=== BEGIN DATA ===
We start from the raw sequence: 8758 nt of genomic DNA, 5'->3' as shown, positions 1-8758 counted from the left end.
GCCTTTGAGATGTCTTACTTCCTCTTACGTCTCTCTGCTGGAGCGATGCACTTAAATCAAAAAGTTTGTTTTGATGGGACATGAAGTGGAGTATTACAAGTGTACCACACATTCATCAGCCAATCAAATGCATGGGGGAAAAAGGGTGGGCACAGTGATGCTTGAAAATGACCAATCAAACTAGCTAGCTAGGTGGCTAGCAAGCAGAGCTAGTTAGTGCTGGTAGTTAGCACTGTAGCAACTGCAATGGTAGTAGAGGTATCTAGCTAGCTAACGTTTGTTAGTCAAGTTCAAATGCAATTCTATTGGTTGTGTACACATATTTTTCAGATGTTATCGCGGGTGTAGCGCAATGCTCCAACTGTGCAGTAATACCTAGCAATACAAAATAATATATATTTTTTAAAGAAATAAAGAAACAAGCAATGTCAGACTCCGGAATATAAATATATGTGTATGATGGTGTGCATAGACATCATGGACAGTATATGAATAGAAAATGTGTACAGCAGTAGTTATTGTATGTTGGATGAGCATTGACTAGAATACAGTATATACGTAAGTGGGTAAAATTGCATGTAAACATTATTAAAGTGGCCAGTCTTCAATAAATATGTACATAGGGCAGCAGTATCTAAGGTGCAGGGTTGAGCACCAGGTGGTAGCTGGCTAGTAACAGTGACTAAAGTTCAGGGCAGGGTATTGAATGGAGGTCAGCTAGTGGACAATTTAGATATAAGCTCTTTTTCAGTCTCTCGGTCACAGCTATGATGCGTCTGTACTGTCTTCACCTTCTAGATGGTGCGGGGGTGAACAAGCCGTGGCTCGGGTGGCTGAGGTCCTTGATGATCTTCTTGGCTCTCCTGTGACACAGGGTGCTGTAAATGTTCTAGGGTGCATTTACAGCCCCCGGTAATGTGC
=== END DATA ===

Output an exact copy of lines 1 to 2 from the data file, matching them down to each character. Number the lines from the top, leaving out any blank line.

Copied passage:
We start from the raw sequence: 8758 nt of genomic DNA, 5'->3' as shown, positions 1-8758 counted from the left end.
GCCTTTGAGATGTCTTACTTCCTCTTACGTCTCTCTGCTGGAGCGATGCACTTAAATCAAAAAGTTTGTTTTGATGGGACATGAAGTGGAGTATTACAAGTGTACCACACATTCATCAGCCAATCAAATGCATGGGGGAAAAAGGGTGGGCACAGTGATGCTTGAAAATGACCAATCAAACTAGCTAGCTAGGTGGCTAGCAAGCAGAGCTAGTTAGTGCTGGTAGTTAGCACTGTAGCAACTGCAATGGTAGTAGAGGTATCTAGCTAGCTAACGTTTGTTAGTCAAGTTCAAATGCAATTCTATTGGTTGTGTACACATATTTTTCAGATGTTATCGCGGGTGTAGCGCAATGCTCCAACTGTGCAGTAATACCTAGCAATACAAAATAATATATATTTTTTAAAGAAATAAAGAAACAAGCAATGTCAGACTCCGGAATATAAATATATGTGTATGATGGTGTGCATAGACATCATGGACAGTATATGAATAGAAAATGTGTACAGCAGTAGTTATTGTATGTTGGATGAGCATTGACTAGAATACAGTATATACGTAAGTGGGTAAAATTGCATGTAAACATTATTAAAGTGGCCAGTCTTCAATAAATATGTACATAGGGCAGCAGTATCTAAGGTGCAGGGTTGAGCACCAGGTGGTAGCTGGCTAGTAACAGTGACTAAAGTTCAGGGCAGGGTATTGAATGGAGGTCAGCTAGTGGACAATTTAGATATAAGCTCTTTTTCAGTCTCTCGGTCACAGCTATGATGCGTCTGTACTGTCTTCACCTTCTAGATGGTGCGGGGGTGAACAAGCCGTGGCTCGGGTGGCTGAGGTCCTTGATGATCTTCTTGGCTCTCCTGTGACACAGGGTGCTGTAAATGTTCTAGGGTGCATTTACAGCCCCCGGTAATGTGC